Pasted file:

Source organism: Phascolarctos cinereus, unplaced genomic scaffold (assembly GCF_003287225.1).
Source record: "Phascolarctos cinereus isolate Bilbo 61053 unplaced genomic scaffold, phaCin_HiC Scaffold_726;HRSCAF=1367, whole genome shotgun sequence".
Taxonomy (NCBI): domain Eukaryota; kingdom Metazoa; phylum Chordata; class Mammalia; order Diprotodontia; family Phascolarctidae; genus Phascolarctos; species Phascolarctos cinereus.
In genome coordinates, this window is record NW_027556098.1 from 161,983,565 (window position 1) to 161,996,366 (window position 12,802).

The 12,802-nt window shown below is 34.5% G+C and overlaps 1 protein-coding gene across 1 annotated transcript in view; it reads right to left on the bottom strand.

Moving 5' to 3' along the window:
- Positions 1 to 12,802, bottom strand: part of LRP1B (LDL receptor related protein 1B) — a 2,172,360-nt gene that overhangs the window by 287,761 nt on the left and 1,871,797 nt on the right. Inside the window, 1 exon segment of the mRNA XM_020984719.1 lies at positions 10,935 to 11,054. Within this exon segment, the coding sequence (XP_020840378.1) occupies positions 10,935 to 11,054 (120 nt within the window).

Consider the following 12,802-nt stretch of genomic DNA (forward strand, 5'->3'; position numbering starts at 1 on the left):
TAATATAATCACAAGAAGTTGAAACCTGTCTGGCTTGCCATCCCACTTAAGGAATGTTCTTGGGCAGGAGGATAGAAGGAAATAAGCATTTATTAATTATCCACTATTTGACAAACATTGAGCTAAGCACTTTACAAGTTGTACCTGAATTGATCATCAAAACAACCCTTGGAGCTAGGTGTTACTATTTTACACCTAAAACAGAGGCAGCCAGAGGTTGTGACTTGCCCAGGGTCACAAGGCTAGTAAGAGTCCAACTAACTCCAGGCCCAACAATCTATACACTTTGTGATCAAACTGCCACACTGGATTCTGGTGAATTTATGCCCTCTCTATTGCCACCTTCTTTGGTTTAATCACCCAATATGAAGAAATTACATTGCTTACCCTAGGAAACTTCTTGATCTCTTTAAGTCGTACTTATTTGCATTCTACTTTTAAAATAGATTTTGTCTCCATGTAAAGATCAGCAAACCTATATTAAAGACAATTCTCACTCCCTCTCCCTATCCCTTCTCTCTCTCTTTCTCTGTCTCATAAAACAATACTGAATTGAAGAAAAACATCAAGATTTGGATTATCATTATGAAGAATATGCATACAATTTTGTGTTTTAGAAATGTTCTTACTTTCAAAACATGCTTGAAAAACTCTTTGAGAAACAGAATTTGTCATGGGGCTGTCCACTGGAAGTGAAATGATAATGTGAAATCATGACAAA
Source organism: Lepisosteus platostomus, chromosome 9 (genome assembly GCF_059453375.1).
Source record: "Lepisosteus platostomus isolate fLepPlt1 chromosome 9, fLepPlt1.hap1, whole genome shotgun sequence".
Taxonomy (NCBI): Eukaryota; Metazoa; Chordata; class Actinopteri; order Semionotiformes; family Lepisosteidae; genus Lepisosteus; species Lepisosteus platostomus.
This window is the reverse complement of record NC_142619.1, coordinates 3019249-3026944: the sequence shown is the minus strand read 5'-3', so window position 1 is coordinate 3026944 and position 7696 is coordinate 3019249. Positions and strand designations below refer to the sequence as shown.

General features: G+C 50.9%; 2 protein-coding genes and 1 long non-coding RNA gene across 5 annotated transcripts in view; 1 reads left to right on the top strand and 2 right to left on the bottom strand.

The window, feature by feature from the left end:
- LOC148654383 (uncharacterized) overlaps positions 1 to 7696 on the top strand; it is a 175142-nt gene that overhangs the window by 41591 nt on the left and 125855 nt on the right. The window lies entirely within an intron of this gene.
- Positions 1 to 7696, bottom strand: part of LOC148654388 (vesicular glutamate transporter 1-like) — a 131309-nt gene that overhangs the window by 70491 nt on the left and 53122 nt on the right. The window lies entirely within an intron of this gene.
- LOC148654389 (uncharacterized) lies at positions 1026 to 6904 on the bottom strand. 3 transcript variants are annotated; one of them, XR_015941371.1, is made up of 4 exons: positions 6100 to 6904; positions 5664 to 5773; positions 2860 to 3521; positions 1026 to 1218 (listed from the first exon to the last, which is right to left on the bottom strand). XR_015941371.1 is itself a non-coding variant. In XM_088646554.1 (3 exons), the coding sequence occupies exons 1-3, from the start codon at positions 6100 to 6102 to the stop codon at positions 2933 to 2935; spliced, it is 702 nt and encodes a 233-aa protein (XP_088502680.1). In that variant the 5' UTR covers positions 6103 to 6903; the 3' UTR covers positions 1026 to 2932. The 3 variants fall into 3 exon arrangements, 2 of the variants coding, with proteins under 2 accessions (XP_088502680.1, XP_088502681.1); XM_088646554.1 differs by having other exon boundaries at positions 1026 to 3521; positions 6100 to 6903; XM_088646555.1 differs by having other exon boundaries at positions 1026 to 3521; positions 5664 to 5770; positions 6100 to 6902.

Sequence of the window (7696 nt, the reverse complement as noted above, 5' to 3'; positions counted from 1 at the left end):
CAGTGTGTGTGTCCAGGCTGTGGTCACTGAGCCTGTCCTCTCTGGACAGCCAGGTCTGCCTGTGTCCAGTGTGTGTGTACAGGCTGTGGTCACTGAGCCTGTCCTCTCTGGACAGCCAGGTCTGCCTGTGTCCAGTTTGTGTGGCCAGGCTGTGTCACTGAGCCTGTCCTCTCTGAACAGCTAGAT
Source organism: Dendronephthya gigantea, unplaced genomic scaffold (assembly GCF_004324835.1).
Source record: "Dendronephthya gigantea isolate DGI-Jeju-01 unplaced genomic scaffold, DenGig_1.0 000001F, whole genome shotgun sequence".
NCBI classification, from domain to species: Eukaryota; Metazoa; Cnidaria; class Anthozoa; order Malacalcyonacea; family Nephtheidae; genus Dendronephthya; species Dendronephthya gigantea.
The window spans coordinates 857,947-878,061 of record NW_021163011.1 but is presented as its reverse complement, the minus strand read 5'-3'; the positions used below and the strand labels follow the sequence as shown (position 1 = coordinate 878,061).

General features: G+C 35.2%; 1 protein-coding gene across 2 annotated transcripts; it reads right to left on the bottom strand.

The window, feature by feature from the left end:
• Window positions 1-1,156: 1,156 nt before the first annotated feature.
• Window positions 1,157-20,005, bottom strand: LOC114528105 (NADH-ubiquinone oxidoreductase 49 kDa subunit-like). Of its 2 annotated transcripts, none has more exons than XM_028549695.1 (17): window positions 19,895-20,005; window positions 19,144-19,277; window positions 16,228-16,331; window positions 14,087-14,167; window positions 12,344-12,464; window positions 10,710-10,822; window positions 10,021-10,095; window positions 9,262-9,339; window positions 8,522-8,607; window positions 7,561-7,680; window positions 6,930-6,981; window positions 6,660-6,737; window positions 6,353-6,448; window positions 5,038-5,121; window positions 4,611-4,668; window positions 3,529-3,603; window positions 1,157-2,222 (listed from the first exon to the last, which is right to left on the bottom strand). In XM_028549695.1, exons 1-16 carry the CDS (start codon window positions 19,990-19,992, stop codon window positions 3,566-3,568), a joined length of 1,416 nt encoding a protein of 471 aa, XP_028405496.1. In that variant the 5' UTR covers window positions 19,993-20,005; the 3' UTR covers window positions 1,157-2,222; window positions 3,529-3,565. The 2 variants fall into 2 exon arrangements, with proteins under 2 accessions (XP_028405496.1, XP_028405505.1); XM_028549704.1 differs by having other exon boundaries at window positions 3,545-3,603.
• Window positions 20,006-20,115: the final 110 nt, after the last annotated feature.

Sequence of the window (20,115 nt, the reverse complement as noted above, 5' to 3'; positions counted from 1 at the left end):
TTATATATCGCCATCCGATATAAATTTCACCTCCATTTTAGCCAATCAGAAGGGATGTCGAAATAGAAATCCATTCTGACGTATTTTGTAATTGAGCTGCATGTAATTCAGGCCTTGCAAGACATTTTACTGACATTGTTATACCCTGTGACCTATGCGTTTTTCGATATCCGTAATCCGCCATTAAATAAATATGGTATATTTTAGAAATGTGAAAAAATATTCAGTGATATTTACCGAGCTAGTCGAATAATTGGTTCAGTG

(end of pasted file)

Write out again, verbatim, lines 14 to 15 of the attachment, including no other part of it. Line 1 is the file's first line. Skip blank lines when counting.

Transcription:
General features: G+C 50.9%; 2 protein-coding genes and 1 long non-coding RNA gene across 5 annotated transcripts in view; 1 reads left to right on the top strand and 2 right to left on the bottom strand.

The window, feature by feature from the left end: